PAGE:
esomeprazole, Nexium (cont.)
Omudhome Ogbru, PharmD
Omudhome Ogbru, PharmD
Dr. Ogbru received his Doctorate in Pharmacy from the University of the Pacific School of Pharmacy in 1995. He completed a Pharmacy Practice Residency at the University of Arizona/University Medical Center in 1996. He was a Professor of Pharmacy Practice and a Regional Clerkship Coordinator for the University of the Pacific School of Pharmacy from 1996-99.
Medical and Pharmacy Editor:
Through unknown mechanisms, esomeprazole may increase blood levels of saquinavir (Invirase, Fortovase) and reduce blood levels of nelfinavir (Viracept) and atazanavir (Reyataz), Therefore, nelfinavir or atazanavir should not be administered with esomeprazole, and physicians should consider reducing the dose of saquinavir in order to avoid side effects from saquinavir.
Clopidogrel (Plavix) is converted to its active form by enzymes in the liver. Esomeprazole reduces the activity of these enzymes and potentially can reduce the activity of clopidogrel. Esomeprazole should not be used with clopidogrel.
Esomeprazole increases the concentration of cilostazol (Pletal) and its metabolites. The dose of cilostazol should be reduced from 100 mg twice daily to 50 mg twice daily when given with esomeprazole.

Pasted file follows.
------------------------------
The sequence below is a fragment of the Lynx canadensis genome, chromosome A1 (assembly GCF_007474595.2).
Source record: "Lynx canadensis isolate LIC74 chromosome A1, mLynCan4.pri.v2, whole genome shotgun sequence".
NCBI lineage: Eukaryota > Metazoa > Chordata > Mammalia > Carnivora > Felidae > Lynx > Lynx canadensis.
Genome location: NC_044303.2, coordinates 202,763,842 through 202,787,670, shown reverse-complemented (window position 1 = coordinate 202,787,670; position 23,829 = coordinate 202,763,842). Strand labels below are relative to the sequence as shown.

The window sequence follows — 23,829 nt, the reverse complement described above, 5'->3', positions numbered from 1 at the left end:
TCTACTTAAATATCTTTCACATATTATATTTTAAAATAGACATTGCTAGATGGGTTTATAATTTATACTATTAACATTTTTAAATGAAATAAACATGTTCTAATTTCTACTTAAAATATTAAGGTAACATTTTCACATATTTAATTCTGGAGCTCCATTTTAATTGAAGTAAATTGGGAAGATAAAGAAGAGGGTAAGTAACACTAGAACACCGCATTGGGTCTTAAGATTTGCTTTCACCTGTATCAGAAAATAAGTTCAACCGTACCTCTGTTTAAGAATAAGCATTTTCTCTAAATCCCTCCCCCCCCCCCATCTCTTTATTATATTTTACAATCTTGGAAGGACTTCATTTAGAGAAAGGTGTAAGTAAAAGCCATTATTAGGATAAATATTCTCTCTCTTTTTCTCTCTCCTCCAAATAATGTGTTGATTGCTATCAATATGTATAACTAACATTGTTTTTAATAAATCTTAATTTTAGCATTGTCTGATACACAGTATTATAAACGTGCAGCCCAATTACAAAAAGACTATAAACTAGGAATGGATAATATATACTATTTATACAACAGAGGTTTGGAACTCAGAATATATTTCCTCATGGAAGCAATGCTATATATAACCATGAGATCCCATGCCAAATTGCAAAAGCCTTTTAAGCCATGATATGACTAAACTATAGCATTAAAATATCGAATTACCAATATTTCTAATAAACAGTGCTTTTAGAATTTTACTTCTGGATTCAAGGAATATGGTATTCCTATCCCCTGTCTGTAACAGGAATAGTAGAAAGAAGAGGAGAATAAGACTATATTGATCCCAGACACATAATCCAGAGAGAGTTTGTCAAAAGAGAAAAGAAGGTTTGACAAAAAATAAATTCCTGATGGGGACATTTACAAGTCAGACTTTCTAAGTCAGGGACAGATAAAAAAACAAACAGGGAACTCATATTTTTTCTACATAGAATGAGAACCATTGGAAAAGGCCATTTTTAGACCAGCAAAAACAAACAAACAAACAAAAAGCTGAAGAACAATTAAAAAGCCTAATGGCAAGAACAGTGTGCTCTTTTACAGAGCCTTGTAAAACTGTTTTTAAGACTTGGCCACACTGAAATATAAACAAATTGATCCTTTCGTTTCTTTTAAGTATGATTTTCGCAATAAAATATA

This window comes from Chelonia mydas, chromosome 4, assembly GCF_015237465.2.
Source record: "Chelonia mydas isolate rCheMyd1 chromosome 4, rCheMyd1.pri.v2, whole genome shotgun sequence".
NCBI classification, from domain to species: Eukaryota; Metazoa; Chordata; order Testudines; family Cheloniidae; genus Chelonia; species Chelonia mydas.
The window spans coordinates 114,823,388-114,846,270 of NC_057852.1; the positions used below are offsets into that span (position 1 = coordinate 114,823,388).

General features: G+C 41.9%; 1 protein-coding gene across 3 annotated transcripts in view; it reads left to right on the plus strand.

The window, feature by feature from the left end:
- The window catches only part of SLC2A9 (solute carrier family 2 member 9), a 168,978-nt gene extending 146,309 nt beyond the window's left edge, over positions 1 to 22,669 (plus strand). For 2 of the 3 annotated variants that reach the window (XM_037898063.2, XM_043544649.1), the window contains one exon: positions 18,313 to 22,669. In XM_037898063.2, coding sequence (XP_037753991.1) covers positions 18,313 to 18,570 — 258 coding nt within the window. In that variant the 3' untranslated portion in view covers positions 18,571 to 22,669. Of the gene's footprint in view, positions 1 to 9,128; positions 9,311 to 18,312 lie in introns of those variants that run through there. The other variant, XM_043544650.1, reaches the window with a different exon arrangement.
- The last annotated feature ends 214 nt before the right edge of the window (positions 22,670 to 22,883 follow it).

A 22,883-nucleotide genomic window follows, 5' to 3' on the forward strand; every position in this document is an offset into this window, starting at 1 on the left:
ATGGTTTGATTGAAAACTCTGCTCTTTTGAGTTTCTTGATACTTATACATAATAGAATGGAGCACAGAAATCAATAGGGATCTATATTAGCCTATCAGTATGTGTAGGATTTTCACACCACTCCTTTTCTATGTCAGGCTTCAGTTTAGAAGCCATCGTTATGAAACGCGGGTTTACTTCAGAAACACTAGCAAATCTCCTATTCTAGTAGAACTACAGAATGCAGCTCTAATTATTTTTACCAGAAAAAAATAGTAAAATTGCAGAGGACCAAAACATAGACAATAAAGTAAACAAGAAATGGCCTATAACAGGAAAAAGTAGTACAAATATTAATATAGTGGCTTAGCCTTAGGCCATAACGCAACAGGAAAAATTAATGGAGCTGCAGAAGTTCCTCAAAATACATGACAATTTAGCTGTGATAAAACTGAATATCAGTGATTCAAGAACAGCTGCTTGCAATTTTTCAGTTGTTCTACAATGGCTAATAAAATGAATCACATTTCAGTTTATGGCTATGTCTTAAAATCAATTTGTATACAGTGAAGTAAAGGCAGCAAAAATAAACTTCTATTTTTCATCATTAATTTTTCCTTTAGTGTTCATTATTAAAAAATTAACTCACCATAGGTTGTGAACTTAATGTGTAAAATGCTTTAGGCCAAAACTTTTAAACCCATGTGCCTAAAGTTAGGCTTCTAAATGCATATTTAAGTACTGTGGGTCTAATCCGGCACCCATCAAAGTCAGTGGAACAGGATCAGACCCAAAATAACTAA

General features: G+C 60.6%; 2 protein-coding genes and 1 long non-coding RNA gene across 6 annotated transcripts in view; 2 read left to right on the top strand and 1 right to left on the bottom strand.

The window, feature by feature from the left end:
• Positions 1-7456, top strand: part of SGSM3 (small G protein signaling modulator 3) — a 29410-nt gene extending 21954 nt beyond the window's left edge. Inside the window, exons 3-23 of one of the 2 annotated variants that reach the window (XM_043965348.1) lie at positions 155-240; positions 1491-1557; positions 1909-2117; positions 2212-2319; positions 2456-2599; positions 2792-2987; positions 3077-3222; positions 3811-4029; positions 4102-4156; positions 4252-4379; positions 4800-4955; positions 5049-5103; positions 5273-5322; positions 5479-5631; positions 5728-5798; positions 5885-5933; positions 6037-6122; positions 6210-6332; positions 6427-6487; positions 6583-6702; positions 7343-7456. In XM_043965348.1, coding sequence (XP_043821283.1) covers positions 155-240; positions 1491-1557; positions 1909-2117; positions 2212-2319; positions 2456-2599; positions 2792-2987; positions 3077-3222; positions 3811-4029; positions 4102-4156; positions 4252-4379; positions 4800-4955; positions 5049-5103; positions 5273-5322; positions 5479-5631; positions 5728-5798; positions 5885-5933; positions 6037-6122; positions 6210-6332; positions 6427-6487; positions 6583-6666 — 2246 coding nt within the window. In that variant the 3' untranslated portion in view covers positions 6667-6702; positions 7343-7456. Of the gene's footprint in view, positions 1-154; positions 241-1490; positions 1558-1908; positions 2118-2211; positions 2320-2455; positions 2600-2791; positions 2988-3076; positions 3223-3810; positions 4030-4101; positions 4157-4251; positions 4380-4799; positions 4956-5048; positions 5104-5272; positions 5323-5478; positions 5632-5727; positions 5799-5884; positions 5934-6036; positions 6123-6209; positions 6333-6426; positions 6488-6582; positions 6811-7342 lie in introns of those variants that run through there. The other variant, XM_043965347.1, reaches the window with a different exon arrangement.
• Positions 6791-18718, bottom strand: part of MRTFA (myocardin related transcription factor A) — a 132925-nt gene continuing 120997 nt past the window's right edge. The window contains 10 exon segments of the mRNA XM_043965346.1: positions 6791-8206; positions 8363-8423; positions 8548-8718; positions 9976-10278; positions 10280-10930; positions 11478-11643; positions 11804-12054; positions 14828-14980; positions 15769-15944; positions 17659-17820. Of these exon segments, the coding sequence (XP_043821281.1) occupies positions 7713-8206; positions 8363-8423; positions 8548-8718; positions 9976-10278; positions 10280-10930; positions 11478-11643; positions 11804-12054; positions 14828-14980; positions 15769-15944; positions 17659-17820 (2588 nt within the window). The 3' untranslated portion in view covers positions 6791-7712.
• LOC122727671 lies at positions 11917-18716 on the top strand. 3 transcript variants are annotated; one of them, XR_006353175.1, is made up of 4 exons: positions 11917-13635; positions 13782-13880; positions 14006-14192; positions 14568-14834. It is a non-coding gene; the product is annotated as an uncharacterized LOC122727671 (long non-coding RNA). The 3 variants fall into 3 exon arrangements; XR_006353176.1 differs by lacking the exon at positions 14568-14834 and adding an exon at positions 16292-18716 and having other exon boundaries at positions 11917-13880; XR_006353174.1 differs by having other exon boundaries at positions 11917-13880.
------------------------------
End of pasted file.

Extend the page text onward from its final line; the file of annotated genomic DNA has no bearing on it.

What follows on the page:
PREGNANCY: Use of esomeprazole in pregnant women has not been adequately evaluated.
NURSING MOTHERS: Esomeprazole has not been adequately studied in nursing women.
SIDE EFFECTS: Esomeprazole, like other PPIs, is well-tolerated. The most common side effects are diarrhea, nausea, vomiting, headaches, rash and dizziness. Nervousness, abnormal heartbeat, muscle pain, weakness, leg cramps, and water retention occur infrequently.
High doses and long-term use (1 year or longer) may increase the risk of osteoporosis-related fractures of the hip, wrist, or spine. Therefore, it is important to use the lowest doses and shortest duration of treatment necessary for the condition being treated.
Reference: FDA Prescribing Information
Last Editorial Review: 1/5/2011
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